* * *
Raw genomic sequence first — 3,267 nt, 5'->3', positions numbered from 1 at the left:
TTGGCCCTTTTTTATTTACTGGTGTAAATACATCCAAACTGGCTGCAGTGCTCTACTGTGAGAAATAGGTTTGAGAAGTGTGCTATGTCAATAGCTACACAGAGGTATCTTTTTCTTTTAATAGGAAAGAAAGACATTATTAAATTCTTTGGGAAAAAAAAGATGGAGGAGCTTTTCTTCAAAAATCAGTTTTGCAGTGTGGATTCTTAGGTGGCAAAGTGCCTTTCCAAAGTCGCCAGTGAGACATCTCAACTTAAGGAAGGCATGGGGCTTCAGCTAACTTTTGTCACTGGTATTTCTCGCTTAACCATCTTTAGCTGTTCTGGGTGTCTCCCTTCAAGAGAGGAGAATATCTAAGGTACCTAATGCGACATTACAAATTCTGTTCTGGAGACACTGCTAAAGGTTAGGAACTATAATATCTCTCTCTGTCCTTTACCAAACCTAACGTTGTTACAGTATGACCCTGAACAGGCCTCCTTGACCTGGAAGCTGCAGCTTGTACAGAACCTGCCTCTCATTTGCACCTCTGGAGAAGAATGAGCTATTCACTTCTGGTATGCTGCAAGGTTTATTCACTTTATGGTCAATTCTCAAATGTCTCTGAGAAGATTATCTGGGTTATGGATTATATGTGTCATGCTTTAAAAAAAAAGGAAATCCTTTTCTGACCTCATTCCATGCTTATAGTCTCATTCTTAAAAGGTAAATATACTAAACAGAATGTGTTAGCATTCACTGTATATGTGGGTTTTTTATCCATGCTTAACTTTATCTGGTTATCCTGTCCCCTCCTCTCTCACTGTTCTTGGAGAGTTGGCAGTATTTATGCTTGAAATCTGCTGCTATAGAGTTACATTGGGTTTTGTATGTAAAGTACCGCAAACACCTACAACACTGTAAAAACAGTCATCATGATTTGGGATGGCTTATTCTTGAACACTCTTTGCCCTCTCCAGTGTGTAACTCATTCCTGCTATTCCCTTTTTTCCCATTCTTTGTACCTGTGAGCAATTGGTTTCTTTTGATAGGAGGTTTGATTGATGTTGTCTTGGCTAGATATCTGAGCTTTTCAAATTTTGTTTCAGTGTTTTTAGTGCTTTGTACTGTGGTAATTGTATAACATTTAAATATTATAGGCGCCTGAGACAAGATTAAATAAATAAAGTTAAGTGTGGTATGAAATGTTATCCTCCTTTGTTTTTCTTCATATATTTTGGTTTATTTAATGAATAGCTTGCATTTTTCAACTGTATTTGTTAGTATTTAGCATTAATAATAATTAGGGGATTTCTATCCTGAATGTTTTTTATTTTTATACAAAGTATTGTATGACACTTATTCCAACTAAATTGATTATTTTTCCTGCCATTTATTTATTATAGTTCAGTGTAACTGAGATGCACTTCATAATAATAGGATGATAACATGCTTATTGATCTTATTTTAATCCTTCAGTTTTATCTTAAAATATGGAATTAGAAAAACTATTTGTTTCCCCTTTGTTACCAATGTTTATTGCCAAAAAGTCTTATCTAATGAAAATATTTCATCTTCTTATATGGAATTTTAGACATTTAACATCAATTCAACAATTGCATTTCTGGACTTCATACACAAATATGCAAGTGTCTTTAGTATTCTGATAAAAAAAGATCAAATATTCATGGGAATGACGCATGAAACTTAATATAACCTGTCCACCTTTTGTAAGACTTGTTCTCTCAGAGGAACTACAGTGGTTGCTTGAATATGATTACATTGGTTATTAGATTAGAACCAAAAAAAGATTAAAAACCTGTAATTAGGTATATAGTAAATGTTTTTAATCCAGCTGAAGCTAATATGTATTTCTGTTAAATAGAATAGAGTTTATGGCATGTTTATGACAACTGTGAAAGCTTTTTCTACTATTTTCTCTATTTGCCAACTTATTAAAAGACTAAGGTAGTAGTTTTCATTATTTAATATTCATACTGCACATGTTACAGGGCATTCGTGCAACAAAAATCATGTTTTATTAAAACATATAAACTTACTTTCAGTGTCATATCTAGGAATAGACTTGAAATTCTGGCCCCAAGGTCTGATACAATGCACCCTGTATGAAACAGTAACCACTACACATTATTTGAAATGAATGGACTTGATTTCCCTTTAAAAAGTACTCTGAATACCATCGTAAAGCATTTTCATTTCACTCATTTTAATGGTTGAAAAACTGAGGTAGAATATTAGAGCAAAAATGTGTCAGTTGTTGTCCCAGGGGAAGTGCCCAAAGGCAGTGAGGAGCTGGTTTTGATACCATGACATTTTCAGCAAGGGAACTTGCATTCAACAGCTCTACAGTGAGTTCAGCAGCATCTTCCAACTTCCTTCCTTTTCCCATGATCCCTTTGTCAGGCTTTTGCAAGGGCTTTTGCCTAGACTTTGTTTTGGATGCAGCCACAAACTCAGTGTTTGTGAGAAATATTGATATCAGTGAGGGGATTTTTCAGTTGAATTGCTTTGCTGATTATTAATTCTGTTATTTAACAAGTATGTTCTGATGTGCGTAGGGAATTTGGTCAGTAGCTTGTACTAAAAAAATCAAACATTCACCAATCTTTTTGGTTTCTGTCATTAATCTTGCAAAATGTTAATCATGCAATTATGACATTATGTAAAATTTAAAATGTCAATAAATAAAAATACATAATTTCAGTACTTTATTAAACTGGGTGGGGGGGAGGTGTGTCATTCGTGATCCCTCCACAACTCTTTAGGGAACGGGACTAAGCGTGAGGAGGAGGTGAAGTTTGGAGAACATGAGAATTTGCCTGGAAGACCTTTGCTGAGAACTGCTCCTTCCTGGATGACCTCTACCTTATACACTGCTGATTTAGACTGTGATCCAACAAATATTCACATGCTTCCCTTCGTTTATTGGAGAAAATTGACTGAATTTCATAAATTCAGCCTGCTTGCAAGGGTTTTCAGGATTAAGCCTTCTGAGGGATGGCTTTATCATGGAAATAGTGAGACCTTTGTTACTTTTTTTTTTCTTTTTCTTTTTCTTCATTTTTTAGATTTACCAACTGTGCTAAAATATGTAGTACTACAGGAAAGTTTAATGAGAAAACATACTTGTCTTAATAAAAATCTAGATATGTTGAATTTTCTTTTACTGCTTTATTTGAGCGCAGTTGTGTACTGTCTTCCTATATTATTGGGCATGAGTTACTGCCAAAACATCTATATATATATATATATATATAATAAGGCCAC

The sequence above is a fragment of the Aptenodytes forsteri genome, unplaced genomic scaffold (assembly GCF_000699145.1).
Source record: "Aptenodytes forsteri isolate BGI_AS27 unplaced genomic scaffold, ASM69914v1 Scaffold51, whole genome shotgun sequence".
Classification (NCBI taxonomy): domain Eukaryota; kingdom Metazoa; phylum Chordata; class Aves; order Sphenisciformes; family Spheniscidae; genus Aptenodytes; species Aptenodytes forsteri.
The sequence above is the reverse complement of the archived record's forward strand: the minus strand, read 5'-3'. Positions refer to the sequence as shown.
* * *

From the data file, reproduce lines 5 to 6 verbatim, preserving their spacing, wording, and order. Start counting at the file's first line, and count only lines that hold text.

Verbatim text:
Classification (NCBI taxonomy): domain Eukaryota; kingdom Metazoa; phylum Chordata; class Aves; order Sphenisciformes; family Spheniscidae; genus Aptenodytes; species Aptenodytes forsteri.
The sequence above is the reverse complement of the archived record's forward strand: the minus strand, read 5'-3'. Positions refer to the sequence as shown.